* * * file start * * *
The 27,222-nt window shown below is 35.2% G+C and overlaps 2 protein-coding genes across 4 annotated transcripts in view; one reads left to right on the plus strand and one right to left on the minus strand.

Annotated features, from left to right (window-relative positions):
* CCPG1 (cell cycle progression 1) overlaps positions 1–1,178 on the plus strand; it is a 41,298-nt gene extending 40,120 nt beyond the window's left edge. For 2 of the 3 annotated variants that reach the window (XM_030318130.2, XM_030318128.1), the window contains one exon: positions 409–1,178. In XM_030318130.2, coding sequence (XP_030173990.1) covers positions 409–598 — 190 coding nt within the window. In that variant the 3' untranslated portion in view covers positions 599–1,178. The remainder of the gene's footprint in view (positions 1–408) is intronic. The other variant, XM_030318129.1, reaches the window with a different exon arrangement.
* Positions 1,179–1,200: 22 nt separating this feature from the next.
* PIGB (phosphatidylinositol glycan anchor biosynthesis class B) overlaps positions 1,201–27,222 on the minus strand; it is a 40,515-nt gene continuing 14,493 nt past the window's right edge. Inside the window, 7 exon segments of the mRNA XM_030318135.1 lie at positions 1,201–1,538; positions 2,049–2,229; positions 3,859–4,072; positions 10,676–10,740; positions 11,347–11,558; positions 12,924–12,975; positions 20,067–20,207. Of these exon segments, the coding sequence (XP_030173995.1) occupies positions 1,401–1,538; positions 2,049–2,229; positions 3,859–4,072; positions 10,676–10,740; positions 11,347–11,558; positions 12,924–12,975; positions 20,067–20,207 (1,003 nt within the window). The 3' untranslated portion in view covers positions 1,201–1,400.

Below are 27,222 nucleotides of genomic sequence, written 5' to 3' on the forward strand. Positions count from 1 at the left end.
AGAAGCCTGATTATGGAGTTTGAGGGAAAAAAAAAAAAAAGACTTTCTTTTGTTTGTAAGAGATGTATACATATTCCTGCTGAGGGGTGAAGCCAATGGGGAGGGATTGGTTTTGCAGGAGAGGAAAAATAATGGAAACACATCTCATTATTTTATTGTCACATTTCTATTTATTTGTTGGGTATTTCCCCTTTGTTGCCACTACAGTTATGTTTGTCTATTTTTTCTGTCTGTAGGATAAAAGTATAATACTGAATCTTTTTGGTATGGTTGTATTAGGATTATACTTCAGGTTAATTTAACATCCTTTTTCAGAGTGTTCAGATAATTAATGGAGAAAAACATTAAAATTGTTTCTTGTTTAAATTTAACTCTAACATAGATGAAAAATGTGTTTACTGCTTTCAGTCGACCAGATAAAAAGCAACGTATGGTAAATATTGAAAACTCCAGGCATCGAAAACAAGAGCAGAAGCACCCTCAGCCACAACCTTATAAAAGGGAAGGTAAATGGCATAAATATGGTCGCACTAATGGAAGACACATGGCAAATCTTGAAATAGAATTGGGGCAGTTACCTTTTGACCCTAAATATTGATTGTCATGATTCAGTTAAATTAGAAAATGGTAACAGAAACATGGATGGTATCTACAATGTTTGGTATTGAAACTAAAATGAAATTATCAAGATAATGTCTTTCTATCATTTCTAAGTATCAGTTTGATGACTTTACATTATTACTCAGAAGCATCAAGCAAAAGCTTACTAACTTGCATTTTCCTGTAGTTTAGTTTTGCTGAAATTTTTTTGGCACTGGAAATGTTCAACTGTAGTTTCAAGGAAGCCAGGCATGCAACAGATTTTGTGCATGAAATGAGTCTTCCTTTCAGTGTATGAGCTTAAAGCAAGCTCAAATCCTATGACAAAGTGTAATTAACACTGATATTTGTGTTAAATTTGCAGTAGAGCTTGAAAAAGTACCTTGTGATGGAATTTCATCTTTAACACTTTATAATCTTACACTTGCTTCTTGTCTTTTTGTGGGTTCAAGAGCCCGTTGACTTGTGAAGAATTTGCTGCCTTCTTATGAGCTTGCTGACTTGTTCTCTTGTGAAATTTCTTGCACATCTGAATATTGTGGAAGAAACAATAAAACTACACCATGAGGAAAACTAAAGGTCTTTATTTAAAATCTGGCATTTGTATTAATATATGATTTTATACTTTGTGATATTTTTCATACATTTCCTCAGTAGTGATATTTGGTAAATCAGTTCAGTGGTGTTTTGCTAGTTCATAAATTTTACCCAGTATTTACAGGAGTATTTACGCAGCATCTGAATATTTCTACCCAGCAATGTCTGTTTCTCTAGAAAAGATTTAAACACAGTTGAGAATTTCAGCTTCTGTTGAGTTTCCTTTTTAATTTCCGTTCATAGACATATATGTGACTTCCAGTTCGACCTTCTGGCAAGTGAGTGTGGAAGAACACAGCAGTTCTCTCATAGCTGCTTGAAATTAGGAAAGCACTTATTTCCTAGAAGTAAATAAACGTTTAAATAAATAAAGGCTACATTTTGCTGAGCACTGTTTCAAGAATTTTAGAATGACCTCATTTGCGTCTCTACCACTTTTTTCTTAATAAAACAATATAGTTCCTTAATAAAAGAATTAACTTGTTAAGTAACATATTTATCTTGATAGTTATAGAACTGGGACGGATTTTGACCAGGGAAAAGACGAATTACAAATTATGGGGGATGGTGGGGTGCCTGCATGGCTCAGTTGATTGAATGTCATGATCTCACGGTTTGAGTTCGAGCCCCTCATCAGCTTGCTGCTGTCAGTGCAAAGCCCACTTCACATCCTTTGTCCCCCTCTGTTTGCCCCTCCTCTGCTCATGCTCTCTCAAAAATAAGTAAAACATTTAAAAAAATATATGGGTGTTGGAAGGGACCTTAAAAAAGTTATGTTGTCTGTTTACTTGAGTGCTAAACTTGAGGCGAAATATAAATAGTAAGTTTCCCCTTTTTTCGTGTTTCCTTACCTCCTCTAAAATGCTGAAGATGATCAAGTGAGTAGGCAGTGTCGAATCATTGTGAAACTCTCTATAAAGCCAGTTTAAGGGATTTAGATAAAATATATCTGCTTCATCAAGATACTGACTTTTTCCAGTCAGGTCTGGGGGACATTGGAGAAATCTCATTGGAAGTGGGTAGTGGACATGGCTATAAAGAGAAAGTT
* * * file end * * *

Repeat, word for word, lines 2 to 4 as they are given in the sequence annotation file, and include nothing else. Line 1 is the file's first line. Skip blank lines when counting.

Annotated features, from left to right (window-relative positions):
* CCPG1 (cell cycle progression 1) overlaps positions 1–1,178 on the plus strand; it is a 41,298-nt gene extending 40,120 nt beyond the window's left edge. For 2 of the 3 annotated variants that reach the window (XM_030318130.2, XM_030318128.1), the window contains one exon: positions 409–1,178. In XM_030318130.2, coding sequence (XP_030173990.1) covers positions 409–598 — 190 coding nt within the window. In that variant the 3' untranslated portion in view covers positions 599–1,178. The remainder of the gene's footprint in view (positions 1–408) is intronic. The other variant, XM_030318129.1, reaches the window with a different exon arrangement.
* Positions 1,179–1,200: 22 nt separating this feature from the next.